North Korea allowed a student from the United States who fell into a coma while imprisoned in a labour camp to be flown home on Tuesday, as Washington stepped up efforts to halt Pyongyang’s nuclear programme.
The release of 22-year-old Otto Warmbier, 18 months into a 15-year sentence, came as US President Donald Trump invited South Korea’s new leader Moon Jae-In to the White House for talks on the nuclear stand-off.
Secretary of State Rex Tillerson said his department had “secured” Wambier’s release in talks with North Korea and is pushing for three more Americans to be freed. It was not immediately clear if he had made any concessions.
“Otto has left North Korea,” his parents, Fred and Cindy Warmbier, said in a statement to CNN. “He is on medivac flight on his way home. Sadly, he is in a coma and we have been told he has been in that condition since March of 2016. We learned of this only one week ago.”
Warmbier’s parents were told their son was given a sleeping pill soon after his trial in March last year but never woke up. A Washington Post report says the parents had been told he may have been infected by botulism while in the North Korea jail system.
Warmbier, a student at the University of Virginia, was arrested for trying to steal a propaganda banner from a wall in a North Korean hotel during a visit.
He was detained at the airport as he was leaving the country with a tour group in January 2016.
Bill Richardson, a veteran former diplomat and politician who has played a role in past negotiations with North Korea, welcomed Warmbier’s release but said “we are deeply concerned regarding his health”.
Tillerson told US senators at the start of a budget hearing that the State Department had no comment on Mr Warmbier’s condition, “out of respect for him and his family.”
The US had accused the North of using Warmbier as a political pawn, and condemned the sentence as far out of proportion to his alleged crime.
The announcement came amid tension between Washington and Pyongyang following a series of missile tests by the North, focusing attention on an arms build-up that Pentagon chief Jim Mattis on Monday dubbed “a clear and present danger to all”.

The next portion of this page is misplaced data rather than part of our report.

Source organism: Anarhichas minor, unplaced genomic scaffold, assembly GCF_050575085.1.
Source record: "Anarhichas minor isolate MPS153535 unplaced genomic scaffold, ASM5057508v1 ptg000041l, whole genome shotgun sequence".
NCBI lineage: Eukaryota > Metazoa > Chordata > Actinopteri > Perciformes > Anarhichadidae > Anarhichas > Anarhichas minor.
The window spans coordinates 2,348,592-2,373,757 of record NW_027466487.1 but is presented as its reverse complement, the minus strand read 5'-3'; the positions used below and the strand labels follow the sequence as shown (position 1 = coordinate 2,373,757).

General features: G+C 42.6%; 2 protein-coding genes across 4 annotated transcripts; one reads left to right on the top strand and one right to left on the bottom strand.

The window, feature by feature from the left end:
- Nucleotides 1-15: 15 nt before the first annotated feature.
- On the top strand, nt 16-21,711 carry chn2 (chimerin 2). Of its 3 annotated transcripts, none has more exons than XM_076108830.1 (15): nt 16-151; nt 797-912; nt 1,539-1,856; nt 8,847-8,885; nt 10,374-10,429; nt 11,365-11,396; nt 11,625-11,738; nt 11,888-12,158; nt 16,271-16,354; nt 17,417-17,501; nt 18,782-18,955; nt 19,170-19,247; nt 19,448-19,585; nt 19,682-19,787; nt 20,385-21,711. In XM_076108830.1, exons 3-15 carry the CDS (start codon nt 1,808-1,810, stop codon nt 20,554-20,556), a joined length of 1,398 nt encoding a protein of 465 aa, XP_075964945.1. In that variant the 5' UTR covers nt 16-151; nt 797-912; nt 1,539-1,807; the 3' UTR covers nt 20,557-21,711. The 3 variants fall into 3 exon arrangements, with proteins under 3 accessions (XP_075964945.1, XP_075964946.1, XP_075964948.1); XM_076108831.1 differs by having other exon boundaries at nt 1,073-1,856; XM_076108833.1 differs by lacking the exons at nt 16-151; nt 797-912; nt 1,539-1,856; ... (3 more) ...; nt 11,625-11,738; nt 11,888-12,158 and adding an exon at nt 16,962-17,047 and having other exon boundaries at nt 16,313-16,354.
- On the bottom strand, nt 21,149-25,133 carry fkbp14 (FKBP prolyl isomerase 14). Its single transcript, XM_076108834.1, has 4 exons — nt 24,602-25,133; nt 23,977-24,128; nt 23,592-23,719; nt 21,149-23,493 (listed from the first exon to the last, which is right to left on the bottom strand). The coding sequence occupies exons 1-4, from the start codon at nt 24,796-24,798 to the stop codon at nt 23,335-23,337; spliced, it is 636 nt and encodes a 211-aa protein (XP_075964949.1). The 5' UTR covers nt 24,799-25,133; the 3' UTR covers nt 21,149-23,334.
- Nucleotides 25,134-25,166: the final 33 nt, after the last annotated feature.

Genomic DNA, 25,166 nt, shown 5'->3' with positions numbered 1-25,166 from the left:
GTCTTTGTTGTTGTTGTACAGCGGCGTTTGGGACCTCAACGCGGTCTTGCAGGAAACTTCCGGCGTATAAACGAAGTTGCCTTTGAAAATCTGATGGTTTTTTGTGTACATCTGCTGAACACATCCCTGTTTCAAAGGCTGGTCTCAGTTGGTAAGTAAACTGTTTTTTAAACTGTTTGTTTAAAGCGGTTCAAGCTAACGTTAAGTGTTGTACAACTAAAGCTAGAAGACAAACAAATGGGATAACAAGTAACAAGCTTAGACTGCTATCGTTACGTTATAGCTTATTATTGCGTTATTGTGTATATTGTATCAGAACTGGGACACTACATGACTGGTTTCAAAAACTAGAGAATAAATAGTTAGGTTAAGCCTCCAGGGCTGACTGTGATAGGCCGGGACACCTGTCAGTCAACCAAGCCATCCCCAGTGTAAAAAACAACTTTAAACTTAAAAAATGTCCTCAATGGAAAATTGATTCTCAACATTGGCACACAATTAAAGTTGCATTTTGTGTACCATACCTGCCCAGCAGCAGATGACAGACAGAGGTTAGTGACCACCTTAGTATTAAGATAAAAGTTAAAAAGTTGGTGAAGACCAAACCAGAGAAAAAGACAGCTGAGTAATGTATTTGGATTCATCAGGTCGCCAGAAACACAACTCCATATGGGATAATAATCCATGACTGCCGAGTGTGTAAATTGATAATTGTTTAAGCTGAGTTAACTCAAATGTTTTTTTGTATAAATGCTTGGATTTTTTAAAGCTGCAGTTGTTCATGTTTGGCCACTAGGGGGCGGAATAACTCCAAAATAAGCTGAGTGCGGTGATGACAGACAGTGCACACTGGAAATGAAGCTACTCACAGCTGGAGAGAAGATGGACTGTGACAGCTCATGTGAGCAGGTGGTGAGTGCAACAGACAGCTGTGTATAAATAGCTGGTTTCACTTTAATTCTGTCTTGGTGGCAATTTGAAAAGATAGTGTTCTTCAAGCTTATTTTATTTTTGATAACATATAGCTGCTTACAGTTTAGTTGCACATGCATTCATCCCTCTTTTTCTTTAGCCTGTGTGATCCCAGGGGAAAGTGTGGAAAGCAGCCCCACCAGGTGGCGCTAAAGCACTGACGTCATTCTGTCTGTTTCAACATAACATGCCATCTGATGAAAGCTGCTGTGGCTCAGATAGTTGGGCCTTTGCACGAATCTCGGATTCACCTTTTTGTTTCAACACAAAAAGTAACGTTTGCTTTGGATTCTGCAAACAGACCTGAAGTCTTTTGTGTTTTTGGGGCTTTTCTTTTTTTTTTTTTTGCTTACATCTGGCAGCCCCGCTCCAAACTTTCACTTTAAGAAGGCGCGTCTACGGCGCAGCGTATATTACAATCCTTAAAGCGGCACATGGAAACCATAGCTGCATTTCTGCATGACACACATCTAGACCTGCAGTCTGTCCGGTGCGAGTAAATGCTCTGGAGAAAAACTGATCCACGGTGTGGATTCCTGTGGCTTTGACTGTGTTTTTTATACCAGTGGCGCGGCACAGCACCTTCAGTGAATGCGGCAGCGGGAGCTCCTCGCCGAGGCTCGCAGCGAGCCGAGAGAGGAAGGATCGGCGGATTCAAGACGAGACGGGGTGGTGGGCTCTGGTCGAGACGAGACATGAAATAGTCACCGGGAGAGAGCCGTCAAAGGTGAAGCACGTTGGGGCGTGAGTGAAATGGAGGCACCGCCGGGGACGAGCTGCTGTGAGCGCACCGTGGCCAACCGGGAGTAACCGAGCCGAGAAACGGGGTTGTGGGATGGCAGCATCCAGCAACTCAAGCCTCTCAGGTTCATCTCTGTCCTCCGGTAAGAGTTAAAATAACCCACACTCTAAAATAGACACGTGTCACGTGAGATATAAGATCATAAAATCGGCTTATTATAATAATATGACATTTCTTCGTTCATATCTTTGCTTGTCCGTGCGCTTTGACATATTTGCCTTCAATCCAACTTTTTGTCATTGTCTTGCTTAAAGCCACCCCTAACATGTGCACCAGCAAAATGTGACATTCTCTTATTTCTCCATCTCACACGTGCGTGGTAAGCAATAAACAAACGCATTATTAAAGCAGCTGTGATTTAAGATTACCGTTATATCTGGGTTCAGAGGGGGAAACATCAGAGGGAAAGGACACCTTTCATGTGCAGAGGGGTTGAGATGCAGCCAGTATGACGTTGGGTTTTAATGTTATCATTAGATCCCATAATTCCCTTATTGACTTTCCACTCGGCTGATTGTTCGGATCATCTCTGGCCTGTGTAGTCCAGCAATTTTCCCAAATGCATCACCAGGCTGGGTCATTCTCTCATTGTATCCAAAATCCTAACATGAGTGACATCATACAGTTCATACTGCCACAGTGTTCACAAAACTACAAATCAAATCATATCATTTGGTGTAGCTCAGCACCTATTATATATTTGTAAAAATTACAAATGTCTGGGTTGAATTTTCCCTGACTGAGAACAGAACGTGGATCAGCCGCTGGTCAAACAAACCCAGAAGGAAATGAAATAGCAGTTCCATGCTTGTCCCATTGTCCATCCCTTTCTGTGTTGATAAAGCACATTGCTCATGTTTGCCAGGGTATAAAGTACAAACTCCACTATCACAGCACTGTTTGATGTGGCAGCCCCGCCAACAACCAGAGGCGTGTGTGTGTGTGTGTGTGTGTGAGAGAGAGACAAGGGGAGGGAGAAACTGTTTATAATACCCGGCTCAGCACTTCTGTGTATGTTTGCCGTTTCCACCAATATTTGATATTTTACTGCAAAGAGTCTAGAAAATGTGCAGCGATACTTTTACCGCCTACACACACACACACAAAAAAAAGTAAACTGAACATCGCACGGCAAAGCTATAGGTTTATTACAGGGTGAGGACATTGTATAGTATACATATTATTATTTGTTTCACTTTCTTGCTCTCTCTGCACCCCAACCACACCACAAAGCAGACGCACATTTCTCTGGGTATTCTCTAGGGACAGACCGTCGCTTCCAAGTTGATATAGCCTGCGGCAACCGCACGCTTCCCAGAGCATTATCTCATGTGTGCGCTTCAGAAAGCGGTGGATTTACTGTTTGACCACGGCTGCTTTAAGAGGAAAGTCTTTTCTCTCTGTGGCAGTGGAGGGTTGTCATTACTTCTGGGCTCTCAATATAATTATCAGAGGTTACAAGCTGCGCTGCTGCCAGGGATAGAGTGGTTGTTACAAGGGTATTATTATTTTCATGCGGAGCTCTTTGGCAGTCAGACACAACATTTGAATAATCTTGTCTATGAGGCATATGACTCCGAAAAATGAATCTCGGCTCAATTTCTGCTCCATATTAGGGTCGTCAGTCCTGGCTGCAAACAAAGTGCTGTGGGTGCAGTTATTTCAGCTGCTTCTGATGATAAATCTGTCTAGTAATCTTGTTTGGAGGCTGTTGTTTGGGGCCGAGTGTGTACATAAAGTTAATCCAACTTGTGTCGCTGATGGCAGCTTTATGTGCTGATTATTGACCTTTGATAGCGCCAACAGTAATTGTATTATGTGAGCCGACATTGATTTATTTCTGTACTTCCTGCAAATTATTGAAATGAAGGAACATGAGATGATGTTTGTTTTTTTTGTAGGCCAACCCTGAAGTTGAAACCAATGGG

Almost immediately on taking office in January, Trump and his team – having been briefed by outgoing leader Barack Obama – declared the North’s attempts to build, test and arm a nuclear-capable ballistic missile to be Washington’s biggest threat.
Washington has stepped up pressure on China and other foreign powers to enforce existing UN sanctions, and has deployed increased military assets of its own in the region.
‘Worst mistake of my life’
At a news conference before his trial, a sobbing Warmbier said he had made “the worst mistake of my life” and pleaded to be released.
The other US citizens currently being held by North Korea include Kim Hak-Song and Tony Kim, both professors at the Pyongyang University of Science and Technology.
They were arrested this year for “hostile acts” and trying to “overturn” the government.
Korean-American Kim Dong-Chul was arrested in 2015 and sentenced to 10 years’ hard labour on charges of subversion and espionage.
The North has occasionally jailed US citizens and released them only after visits by high-profile political figures, including former president Bill Clinton.
Meanwhile, the White House said Moon and Trump will meet on June 29 and 30 to discuss ways of building on what America frequently calls its “ironclad” alliance with South Korea.
Moon, a centre-left politician who was sworn in last month after a landslide election win, wants to engage with the North to bring it to the negotiating table, rather than continuing the hardline stance taken by his ousted predecessor Park Geun-hye.
Dennis Rodman arrives in Pyongyang
The news of Warmbier’s release came as the flamboyant retired NBA basketball star Dennis Rodman – a former contestant on Trump’s Celebrity Apprentice reality show – flew to Pyongyang to resume his quixotic quest to broker detente between the US and North Korea
The star has visited the reclusive country at least four times before, most recently in 2014 when he attracted a deluge of criticism after being filmed singing happy birthday to his “friend for life”, leader Kim.
Before arriving this time, Rodman told reporters that Trump would be happy with the trip, since he was “trying to accomplish something that we both need”, sparking speculation that he may be operating as an unofficial envoy.
US officials dismissed this, saying he was travelling as a private citizen, but the basketball icon is probably Kim and Trump’s only mutual friend.